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First off today, Chris Cooke at Complete Music Update reports that the internet service company Cloudflare is facing another copyright-related lawsuit as wedding dress makers are accusing it of failing to take action against repeat infringers.
The lawsuit was filed by Cheri Bridals and Maggie Sottero Designs, which are suing for contributory copyright infringement for its role in providing services to Chinese sites that they allege create and sell knock off versions of their dresses. However, since dresses (and fashion in general) do not enjoy copyright protection, they are targeting the use of their images and other marketing material, which the sites have exploited in their efforts to sell duplicate dresses.
Cloudflare, which is an intermediary service between the user and the site’s original host, has had its liability tested before. Both the RIAA and pornography provider ALS Scan have filed suits though neither have reached a ruling as both were settled out of court.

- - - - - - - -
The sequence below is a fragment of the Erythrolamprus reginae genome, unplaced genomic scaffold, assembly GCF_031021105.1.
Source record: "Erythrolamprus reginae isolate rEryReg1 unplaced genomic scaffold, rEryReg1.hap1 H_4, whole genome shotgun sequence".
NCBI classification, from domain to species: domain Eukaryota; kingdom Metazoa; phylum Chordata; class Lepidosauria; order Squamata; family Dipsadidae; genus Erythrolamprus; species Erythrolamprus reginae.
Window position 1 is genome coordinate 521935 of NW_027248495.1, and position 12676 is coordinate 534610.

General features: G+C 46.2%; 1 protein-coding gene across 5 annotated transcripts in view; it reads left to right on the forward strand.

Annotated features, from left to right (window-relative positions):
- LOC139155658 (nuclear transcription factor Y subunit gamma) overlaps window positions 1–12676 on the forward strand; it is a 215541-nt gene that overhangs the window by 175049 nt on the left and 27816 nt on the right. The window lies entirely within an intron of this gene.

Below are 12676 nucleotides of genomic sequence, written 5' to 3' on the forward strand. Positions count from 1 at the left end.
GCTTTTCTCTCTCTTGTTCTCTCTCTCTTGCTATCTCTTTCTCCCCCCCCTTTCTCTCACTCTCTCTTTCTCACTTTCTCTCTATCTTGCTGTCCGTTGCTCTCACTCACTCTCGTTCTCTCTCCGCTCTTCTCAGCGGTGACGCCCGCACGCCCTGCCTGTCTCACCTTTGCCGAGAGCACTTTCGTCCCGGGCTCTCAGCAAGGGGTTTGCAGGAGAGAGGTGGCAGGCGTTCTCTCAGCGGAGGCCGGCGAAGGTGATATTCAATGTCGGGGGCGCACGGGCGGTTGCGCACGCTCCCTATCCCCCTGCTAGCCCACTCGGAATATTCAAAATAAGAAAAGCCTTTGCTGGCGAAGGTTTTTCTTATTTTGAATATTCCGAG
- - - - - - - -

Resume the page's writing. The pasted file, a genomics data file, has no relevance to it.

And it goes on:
Next up today, Alisa Odenheimer at Bloomberg reports that, in Israel, a court has ruled in favor of the central bank in a case against a two counterfeiters, essentially tacking on a civil action to a criminal indictment.
The two were previously convicted of printing tens of thousands of shekels worth of fake bills. The Bank of Israel filed a copyright infringement lawsuit against the duo, saying that the notes had many protectable elements and that those copyrights were violated in the process of making the counterfeit notes.
One of the two settled the case quickly for 150,000 shekels ($40,000) while the other did not respond and was ordered to pay 400,000 shekels ($100,000) in damages, which was the full amount the Bank of Israel asked for.
Finally today, Sara Dorn at The New York Post reports that the makers of the famous “Scream” mask have filed a lawsuit against Boston Celtics guard Terry Rozier over his use of the mask in various merchandise he sells.
Rozier, who uses the nickname “Scary Terry” has been selling merchandise featuring a cartoon image of him wearing the mask. However, Easter Unlimited, Inc., the rightsholders to the mask, claim that he does not have the right to use the image and are suing for copyright infringement.
In addition to the copyright infringement allegations, they are claiming to have two registered trademarks related to the mask and are suing for those as well. Neither side had any comment on the lawsuit.